Ignatius gives his second point a moralistic tone. The
particular grace we are seeking here can be expressed more
broadly as the light to see our life the way that God sees it,
without the illusions and deceptions that we commonly live by.
If we are to ask for this grace wholeheartedly, it is important for
us to know how desperately we are in need of it. Psychology
has shown that many of our true feelings and motivations are
genuinely hidden from us. The unconscious part of ourselves
can have a powerful influence on what we feel and how we
act. Even apart from this, there is a natural tendency to
rationalize our actions and to believe the sort of front we put
on for other people. Or we can deny or repress unpleasant or
embarrassing things about ourselves. Or we can have
attitudes of self-deprecation or contempt that distort our view of ourselves and others.
The possibilities for self-deception are endless. To truly know
ourselves is not something that we are able to do alone. We
need to ask the Holy Spirit for the light that can reveal us to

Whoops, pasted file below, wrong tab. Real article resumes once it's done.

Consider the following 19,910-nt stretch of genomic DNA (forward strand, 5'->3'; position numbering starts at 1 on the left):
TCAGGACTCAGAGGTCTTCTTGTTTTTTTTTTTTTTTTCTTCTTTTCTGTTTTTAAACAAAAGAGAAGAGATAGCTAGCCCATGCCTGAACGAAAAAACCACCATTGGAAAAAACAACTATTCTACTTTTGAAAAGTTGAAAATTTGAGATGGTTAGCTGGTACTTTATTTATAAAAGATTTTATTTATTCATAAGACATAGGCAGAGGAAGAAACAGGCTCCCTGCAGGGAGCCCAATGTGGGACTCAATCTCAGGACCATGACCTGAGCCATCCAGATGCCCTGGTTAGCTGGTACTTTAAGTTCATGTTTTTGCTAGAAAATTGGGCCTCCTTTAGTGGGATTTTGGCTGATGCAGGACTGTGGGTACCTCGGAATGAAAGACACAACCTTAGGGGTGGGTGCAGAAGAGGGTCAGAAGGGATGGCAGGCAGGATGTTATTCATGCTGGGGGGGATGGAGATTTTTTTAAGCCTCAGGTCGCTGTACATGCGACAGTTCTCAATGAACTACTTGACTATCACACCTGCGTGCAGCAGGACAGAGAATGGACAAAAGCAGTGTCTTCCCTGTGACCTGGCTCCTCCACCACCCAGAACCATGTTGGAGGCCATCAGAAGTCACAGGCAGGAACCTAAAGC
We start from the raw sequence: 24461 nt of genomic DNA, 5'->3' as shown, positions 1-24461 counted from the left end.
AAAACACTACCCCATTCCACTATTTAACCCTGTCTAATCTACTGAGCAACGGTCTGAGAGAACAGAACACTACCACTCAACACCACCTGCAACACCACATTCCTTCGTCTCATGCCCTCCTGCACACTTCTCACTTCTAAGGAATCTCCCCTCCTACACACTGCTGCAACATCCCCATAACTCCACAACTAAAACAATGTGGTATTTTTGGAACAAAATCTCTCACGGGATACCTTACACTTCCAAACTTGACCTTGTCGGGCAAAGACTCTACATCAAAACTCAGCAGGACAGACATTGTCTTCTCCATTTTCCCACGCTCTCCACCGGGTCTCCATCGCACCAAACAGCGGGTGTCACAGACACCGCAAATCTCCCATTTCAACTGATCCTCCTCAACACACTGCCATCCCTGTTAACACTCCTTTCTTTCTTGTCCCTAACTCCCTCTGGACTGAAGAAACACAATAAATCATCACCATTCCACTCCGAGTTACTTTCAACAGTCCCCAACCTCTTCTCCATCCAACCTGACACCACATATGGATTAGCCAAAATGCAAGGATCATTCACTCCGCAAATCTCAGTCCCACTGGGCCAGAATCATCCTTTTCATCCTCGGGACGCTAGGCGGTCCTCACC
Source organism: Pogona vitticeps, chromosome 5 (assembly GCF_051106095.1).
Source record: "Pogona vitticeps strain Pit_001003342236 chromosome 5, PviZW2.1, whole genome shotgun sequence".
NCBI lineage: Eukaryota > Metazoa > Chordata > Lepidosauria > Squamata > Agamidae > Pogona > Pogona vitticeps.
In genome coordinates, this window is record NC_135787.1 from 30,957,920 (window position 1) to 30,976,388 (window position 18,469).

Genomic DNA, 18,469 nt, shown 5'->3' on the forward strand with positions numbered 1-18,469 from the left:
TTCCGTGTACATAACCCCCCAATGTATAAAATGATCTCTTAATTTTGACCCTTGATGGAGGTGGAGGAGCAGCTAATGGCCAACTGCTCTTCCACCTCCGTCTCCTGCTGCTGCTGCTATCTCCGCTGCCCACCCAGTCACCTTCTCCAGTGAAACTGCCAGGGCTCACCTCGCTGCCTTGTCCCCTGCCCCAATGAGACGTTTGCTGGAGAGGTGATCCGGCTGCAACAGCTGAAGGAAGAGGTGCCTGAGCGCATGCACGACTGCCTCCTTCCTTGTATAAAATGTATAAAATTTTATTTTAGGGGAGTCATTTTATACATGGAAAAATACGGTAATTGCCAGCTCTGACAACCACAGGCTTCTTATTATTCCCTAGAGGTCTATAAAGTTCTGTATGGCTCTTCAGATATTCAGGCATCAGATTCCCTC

ourselves.


"The third point is to demand an account of my soul from the moment of rising to that of the present examination, hour by hour or period by period.

The thoughts should be examined first, then the words, and
finally the actions."
The third point is the heart of the Examen. Our actions, words,
thoughts, feelings can come from an internal source of freedom
and openness to other people and God. Or they can come from
what St. Paul calls the "flesh" or the "law of sin"; that is to say
from the self-centredness that inhabits all of us. We examine
the events of our day methodically in order to uncover the
source and the direction of our life that day.
Ignatius suggests we move from thoughts to words to actions.
However, it can be more fruitful to move the other way, to look
at words and actions and then reflect on the real motivations,
intentions and feelings that underlay them. Actions that are
apparently good can be done for bad motives, such as a desire
for praise. Such an action might be considered praiseworthy but
really springs from self-centredness.
Some people are free from actions that are obviously sinful.
But when we go to a deeper level of intention and feeling, we
can discover that sin has a larger hold on our life than we
suspect, that there are all sorts of subtle ways that we focus on
self rather than moving outward, towards others and towards
the Other.
The Christian life aims at a purity of intention, where all our
actions spring from freedom and grace. At first we achieve this
type of freedom only sporadically and often fall short. But we
can grow towards it.